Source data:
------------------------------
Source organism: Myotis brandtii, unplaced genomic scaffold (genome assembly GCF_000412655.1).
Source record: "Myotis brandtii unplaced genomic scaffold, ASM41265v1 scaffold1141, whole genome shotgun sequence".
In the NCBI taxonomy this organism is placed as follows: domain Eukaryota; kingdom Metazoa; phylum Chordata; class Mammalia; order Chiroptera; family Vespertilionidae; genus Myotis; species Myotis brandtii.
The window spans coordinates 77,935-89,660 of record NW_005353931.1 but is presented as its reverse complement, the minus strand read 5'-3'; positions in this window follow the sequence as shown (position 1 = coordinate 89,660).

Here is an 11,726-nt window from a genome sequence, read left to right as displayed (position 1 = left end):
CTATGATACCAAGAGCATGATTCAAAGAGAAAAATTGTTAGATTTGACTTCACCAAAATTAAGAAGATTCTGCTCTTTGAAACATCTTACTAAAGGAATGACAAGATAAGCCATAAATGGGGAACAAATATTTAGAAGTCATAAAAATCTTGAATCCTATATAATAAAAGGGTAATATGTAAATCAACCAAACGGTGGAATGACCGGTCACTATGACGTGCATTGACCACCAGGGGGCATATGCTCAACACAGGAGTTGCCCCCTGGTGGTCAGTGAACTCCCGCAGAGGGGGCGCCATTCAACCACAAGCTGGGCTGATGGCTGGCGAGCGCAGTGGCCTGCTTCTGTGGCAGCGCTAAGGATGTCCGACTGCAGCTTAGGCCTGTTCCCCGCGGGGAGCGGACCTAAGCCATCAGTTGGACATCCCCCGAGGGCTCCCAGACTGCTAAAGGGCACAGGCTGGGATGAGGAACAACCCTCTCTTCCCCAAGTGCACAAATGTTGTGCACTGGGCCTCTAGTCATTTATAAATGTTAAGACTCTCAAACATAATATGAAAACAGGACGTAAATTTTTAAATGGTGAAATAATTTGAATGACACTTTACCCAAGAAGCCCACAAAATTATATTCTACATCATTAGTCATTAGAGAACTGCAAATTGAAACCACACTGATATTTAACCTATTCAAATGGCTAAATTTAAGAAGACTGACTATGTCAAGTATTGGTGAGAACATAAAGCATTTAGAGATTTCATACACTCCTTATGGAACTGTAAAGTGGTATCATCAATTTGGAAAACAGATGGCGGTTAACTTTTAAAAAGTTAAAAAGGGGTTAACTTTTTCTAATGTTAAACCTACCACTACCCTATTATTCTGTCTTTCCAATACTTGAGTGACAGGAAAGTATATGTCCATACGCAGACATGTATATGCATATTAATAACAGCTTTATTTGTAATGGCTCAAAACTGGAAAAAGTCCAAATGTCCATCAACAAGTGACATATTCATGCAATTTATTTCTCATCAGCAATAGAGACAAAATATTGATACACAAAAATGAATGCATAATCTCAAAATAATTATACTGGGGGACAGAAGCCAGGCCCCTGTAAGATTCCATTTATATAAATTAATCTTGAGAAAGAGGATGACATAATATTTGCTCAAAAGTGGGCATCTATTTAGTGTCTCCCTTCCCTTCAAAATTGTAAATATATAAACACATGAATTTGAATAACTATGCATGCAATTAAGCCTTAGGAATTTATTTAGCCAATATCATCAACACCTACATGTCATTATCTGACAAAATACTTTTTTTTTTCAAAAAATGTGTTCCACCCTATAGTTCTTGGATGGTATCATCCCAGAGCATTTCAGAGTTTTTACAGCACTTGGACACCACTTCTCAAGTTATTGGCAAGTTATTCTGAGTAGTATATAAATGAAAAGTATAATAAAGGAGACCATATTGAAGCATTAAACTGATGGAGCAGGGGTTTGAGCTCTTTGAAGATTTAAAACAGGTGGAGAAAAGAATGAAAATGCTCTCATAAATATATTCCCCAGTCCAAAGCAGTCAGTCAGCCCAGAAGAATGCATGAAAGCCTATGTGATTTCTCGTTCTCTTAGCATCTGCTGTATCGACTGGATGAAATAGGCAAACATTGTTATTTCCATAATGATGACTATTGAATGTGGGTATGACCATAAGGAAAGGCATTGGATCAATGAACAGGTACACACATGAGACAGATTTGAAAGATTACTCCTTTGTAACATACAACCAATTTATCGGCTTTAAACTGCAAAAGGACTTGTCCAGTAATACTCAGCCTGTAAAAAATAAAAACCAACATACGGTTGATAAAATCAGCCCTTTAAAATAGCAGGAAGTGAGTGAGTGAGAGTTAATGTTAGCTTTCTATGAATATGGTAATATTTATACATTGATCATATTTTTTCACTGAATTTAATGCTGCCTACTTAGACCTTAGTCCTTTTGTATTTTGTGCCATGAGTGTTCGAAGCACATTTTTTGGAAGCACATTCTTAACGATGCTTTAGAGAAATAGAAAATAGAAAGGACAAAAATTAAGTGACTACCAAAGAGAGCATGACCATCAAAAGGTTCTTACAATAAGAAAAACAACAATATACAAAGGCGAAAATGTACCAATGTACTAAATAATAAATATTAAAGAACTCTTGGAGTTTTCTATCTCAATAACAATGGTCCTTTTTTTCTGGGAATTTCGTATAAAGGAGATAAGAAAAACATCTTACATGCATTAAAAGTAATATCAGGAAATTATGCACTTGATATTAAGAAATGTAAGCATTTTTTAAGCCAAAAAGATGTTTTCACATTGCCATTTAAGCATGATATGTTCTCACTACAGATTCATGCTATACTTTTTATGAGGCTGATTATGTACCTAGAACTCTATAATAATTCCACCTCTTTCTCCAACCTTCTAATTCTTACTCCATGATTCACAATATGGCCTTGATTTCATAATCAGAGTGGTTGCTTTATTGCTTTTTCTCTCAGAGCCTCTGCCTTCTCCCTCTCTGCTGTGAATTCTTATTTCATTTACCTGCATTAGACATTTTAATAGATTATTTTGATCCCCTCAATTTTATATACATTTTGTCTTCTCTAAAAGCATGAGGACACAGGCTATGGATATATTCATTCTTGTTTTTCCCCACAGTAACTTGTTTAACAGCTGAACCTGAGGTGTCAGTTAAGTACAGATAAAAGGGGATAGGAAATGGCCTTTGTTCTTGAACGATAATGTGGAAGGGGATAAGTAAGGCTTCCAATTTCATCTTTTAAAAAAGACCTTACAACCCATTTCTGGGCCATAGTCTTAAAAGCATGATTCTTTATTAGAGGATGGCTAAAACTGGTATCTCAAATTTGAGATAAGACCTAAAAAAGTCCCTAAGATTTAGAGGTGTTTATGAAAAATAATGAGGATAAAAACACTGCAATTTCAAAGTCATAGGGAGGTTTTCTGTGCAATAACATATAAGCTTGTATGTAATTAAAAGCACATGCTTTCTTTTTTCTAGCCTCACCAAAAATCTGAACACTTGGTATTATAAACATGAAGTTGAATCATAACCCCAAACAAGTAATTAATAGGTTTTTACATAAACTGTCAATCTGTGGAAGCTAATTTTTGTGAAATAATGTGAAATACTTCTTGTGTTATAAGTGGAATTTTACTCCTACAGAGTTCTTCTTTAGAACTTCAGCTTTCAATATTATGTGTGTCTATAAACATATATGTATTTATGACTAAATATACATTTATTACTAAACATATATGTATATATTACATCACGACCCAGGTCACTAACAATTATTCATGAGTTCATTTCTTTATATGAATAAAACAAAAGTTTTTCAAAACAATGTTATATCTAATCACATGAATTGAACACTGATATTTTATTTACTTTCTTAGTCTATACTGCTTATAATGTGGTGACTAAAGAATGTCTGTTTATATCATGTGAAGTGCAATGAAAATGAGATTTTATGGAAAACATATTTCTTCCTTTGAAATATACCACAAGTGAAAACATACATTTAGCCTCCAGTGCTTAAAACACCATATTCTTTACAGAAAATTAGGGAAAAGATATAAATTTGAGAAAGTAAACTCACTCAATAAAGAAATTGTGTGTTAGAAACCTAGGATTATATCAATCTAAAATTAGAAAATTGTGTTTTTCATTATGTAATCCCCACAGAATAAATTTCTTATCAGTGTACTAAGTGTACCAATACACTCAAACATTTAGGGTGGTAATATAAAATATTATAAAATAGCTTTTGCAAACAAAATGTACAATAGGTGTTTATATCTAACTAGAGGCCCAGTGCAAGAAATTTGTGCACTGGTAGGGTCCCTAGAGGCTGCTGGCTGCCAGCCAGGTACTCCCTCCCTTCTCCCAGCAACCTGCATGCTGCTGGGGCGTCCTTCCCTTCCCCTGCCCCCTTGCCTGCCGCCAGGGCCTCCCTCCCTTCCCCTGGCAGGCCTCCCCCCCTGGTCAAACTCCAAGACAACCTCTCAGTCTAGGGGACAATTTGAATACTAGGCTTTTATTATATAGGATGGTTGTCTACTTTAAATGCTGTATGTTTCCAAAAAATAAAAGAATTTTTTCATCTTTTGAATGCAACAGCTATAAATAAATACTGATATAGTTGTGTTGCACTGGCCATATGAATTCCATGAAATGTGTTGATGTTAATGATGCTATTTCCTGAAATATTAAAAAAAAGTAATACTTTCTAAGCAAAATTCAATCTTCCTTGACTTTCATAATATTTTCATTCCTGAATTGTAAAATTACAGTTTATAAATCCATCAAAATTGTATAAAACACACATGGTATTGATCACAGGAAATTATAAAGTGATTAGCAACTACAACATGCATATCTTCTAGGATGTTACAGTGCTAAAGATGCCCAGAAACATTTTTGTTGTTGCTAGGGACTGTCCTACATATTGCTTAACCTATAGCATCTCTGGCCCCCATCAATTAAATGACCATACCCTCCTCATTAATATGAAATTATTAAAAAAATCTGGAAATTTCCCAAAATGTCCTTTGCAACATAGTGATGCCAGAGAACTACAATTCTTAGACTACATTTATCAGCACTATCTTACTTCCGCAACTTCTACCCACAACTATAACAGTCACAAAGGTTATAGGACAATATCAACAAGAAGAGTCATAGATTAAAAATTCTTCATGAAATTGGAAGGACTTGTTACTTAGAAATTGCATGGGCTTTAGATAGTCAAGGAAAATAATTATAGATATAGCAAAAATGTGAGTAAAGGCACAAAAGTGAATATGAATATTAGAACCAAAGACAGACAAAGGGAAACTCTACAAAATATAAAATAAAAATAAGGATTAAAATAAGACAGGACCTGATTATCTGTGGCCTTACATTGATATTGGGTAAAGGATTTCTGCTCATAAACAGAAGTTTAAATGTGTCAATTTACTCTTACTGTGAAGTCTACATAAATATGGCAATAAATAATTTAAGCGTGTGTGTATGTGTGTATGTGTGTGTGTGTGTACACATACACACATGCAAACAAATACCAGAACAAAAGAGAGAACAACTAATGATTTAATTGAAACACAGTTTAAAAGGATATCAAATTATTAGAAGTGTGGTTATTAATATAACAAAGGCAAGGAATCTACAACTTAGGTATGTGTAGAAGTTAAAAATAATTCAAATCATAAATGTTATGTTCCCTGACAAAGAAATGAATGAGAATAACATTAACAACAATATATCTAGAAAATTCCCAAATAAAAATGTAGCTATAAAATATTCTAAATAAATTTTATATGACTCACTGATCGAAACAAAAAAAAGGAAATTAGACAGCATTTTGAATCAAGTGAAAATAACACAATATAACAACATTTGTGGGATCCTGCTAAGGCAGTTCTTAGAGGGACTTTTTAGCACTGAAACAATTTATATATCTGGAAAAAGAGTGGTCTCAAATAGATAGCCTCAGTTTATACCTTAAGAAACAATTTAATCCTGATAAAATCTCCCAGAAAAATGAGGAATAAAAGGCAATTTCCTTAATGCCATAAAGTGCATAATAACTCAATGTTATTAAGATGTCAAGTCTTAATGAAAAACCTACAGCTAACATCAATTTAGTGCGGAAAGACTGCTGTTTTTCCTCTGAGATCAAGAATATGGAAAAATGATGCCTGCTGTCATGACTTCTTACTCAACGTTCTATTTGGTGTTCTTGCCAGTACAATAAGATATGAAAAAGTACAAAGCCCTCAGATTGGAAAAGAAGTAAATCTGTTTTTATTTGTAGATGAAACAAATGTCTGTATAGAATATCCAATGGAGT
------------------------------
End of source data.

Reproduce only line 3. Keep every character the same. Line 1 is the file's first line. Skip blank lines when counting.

In the NCBI taxonomy this organism is placed as follows: domain Eukaryota; kingdom Metazoa; phylum Chordata; class Mammalia; order Chiroptera; family Vespertilionidae; genus Myotis; species Myotis brandtii.